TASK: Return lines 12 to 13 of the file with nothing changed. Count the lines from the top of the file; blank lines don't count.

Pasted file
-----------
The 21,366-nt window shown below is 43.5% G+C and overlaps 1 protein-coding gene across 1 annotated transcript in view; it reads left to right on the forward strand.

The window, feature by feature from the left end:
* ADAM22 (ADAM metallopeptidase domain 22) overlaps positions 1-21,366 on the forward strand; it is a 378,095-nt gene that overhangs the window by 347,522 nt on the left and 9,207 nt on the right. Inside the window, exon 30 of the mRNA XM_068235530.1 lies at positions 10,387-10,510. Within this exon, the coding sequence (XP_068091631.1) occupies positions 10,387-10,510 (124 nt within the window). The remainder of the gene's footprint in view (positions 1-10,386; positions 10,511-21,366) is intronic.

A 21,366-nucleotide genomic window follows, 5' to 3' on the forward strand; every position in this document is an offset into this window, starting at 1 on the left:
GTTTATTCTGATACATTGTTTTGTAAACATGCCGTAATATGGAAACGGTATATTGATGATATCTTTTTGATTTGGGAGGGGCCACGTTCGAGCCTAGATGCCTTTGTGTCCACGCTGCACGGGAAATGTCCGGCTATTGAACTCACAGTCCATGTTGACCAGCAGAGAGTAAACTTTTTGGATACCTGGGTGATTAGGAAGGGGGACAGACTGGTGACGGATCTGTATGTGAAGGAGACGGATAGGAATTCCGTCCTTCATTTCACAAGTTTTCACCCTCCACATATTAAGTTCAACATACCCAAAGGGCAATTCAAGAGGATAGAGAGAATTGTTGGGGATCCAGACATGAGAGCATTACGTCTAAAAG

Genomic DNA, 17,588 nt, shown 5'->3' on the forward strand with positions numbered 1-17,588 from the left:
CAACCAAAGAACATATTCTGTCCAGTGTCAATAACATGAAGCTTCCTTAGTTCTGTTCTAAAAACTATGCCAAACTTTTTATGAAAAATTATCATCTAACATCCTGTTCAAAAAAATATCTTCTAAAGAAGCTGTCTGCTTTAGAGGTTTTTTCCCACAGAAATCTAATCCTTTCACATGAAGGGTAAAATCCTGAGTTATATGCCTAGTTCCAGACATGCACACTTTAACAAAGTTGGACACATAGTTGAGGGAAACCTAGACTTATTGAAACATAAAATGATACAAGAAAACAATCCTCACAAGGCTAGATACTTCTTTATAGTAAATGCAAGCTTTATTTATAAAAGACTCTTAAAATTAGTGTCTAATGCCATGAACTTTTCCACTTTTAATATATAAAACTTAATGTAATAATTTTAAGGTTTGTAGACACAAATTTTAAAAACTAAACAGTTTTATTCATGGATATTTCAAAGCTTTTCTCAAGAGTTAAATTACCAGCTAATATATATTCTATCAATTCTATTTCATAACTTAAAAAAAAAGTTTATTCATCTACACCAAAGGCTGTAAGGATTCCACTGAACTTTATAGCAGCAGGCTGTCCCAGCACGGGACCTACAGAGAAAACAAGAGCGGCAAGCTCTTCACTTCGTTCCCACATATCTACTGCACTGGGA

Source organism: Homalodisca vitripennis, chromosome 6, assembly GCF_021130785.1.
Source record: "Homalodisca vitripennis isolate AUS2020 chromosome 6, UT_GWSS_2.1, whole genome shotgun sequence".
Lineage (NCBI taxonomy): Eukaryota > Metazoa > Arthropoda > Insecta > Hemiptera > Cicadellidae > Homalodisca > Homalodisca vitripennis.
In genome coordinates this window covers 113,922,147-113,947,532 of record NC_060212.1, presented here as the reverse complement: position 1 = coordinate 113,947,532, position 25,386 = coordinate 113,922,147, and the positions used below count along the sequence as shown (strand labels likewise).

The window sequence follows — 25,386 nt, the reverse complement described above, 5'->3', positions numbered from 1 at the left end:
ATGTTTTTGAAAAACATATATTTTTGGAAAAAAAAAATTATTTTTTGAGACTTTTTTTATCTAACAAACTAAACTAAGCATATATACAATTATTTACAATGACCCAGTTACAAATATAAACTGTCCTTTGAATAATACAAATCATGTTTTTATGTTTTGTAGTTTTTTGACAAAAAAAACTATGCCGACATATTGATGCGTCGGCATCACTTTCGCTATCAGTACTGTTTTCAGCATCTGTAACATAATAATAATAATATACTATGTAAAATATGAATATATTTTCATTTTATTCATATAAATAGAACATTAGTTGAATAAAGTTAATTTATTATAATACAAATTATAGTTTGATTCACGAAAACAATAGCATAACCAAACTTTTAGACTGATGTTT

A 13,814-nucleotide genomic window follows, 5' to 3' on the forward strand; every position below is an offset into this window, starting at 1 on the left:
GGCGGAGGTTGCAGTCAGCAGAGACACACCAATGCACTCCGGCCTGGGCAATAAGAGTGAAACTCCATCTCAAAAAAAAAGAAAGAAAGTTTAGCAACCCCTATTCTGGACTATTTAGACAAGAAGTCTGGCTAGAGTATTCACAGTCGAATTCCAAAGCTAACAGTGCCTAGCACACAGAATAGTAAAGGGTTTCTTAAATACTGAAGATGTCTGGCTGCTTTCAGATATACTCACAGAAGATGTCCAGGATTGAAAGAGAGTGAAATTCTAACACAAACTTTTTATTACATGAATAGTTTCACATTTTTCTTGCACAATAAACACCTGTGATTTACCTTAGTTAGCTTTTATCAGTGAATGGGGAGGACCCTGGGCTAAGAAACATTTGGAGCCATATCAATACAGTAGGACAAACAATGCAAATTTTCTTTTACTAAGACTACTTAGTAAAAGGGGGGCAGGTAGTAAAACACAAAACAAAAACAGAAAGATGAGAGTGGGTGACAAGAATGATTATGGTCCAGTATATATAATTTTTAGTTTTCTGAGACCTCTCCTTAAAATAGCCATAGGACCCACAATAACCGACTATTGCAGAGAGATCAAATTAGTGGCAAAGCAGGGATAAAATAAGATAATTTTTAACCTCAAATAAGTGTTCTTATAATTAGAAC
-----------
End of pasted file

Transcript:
The window sequence follows — 25,386 nt, the reverse complement described above, 5'->3', positions numbered from 1 at the left end:
ATGTTTTTGAAAAACATATATTTTTGGAAAAAAAAAATTATTTTTTGAGACTTTTTTTATCTAACAAACTAAACTAAGCATATATACAATTATTTACAATGACCCAGTTACAAATATAAACTGTCCTTTGAATAATACAAATCATGTTTTTATGTTTTGTAGTTTTTTGACAAAAAAAACTATGCCGACATATTGATGCGTCGGCATCACTTTCGCTATCAGTACTGTTTTCAGCATCTGTAACATAATAATAATAATATACTATGTAAAATATGAATATATTTTCATTTTATTCATATAAATAGAACATTAGTTGAATAAAGTTAATTTATTATAATACAAATTATAGTTTGATTCACGAAAACAATAGCATAACCAAACTTTTAGACTGATGTTT